❎ Republicans lost big on state legislative races on Tuesday

❎ Democrats have retained firm control of both houses of the legislature

❎ What went wrong for the GOP, and can it be corrected?

New Jersey Republicans failed to capitalize on at least a perceived momentum and connect with key independent voters in their effort to take control of at least one house of the state legislature.

Optimism about flipping some key Assembly seats quickly evaporated on election night as Democratic voters headed to the polls and independent voters largely stayed home.

New polling data also showed that issues many believed would help Republicans in this years election, failed to produce the votes they needed to win.

Where Republicans lost big in New Jersey

Some races have yet to be called, but Democrats retained control in enough seats to block the GOP's effort to retake one or both chambers for the first time in more than two decades.

District 3

Democrat John Burzichelli defeated Republican Ed Durr, who stunned Senate President Steve Sweeney two years ago by beating him in a race that few expected would be competitive that year.

John Burzichelli, Heather Simmons, Dave Bailey Facebook/Burzichelli, Simmons & Bailey
John Burzichelli, Heather Simmons, Dave Bailey
Facebook/Burzichelli, Simmons & Bailey

Burzichelli, a longtime lawmaker and former appropriations committee chairman, was ousted alongside Sweeney in 2021 by Durr, a truck driver who hadn't been elected before, and his running mates.

Sen. Ed Durr was unable to hold the seat he won just two-years ago, losing to John Burzichelli
Sen. Ed Durr was unable to hold the seat he won just two-years ago, losing to John Burzichelli

District 11

State Sen. Vin Gopal defeated Republican Steve Dnistrian in a race that, despite predictions, wasn't even close.

During a press conference in Ocean Township, Sen. Vin Gopal announces legislation targeting auto thefts. (Dino Flammia, Townsquare Media NJ)
During a press conference in Ocean Township, Sen. Vin Gopal announces legislation targeting auto thefts. (Dino Flammia, Townsquare Media NJ)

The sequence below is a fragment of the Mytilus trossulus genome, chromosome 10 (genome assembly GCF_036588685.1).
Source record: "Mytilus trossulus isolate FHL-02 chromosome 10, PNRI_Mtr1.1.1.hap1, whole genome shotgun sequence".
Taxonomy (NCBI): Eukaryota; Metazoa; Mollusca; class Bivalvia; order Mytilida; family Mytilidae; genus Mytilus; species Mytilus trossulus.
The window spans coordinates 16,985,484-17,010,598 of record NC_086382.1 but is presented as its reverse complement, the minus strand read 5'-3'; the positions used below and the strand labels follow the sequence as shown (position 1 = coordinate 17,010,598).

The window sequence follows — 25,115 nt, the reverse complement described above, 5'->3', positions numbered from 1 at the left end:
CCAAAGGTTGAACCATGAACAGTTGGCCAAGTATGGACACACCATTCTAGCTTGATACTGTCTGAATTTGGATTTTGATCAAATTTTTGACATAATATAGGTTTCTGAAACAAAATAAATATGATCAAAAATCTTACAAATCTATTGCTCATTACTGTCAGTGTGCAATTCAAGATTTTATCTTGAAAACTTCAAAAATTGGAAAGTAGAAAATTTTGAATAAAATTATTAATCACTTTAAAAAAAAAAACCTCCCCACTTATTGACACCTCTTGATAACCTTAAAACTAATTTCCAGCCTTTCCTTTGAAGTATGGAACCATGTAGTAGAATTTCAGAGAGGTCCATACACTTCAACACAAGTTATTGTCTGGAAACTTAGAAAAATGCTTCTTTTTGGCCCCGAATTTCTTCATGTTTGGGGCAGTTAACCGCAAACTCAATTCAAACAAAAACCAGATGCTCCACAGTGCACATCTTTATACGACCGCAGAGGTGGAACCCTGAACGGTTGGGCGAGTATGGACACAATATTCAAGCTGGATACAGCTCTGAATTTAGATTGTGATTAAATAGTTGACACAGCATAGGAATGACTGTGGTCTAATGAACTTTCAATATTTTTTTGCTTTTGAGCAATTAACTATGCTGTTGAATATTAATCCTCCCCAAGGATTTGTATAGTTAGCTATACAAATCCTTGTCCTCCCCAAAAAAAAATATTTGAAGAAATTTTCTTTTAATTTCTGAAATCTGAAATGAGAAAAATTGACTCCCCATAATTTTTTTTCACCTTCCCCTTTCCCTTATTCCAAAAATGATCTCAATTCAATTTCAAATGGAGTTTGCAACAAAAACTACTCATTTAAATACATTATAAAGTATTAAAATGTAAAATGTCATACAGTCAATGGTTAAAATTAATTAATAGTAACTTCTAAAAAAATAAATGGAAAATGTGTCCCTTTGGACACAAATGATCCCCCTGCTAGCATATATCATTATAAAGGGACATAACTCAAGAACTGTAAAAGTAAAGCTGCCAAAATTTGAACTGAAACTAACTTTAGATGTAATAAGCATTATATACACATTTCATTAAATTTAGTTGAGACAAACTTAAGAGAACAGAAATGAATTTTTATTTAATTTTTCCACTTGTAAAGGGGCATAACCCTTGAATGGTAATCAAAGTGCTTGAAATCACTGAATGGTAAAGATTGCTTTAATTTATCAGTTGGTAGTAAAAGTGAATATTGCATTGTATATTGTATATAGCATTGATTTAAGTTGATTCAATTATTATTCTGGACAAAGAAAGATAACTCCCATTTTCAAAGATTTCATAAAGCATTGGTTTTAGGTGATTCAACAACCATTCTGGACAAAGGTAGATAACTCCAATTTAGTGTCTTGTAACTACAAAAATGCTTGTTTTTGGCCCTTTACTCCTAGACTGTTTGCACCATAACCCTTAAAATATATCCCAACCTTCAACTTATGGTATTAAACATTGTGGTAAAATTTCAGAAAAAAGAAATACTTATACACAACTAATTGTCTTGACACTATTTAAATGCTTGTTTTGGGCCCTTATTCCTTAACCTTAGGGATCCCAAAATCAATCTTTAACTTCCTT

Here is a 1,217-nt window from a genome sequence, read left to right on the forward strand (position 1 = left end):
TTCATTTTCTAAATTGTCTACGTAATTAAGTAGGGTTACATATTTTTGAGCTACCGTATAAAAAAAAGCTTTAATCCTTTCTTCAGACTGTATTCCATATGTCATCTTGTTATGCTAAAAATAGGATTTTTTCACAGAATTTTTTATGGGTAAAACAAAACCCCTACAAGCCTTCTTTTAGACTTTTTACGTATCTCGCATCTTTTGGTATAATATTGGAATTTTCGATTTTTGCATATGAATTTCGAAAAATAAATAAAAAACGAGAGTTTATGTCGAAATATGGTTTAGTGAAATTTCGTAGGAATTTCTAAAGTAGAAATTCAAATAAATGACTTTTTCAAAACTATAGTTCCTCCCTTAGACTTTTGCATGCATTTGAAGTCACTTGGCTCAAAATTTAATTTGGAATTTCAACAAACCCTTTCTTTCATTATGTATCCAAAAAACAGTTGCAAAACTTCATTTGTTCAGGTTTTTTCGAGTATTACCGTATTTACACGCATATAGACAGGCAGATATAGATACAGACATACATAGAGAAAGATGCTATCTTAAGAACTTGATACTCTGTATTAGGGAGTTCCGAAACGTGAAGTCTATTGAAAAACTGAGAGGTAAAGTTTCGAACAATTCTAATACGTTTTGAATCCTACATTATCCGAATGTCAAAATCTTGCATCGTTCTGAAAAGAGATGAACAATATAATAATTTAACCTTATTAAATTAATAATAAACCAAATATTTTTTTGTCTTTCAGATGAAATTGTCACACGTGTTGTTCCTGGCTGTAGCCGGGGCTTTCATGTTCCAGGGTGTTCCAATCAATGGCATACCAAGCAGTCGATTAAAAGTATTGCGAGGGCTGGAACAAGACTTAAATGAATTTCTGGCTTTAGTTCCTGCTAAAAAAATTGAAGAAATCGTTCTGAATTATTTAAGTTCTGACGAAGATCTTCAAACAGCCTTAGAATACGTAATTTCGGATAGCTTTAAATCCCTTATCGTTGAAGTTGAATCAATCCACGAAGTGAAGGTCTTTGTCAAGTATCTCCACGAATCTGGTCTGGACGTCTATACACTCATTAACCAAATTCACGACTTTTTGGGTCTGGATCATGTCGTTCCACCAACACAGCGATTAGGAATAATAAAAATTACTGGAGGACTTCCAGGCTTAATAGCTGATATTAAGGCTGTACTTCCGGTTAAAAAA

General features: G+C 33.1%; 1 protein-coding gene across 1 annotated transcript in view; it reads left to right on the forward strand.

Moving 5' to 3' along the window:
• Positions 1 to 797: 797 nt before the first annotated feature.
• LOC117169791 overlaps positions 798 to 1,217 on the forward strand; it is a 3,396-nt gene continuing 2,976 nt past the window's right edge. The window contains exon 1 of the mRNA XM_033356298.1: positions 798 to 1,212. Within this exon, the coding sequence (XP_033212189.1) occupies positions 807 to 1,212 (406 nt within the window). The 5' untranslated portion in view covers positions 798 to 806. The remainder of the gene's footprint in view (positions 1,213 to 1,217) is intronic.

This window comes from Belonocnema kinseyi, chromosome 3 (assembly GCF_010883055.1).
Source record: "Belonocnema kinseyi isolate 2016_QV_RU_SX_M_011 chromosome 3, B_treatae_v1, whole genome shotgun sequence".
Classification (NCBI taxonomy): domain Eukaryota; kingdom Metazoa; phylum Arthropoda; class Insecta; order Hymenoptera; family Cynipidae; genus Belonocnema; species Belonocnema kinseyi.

Gopal's running mates Margie Donlon and Luanne Peterpaul also defeated Republican incumbents in the same district.

This was a key pick up for Democrats in the Assembly.

District 4

In southern New Jersey’s 4th District Democrat Paul Moriarty won the open state Senate seat, defeating Republican Chris Del Borrello and keeping the seat in Democratic hands after the retirement of incumbent Fred Madden.


District 12

A bright spot for Republicans was Owen Henry's victory in the state Senate in the 12th District, which was open because of Democrat Sam Thompson's retirement.

Old Bridge Mayor Owen Henry/Facebook
Owen Henry/Facebook

Thompson is a long-time Republican who left the party this year after he said he was likely to face a primary challenger.

The Democratic wins are a departure from two years ago when Democratic Gov. Phil Murphy won a closer-than-expected contest against his GOP challenger and Republicans netted seven seats in legislative races. The results ensure Murphy will have a Democratic Legislature in the final two years of his second term.

What motivated New Jersey voters?

There was increasing talk ahead of Election Day that a key deciding issue would be parental rights.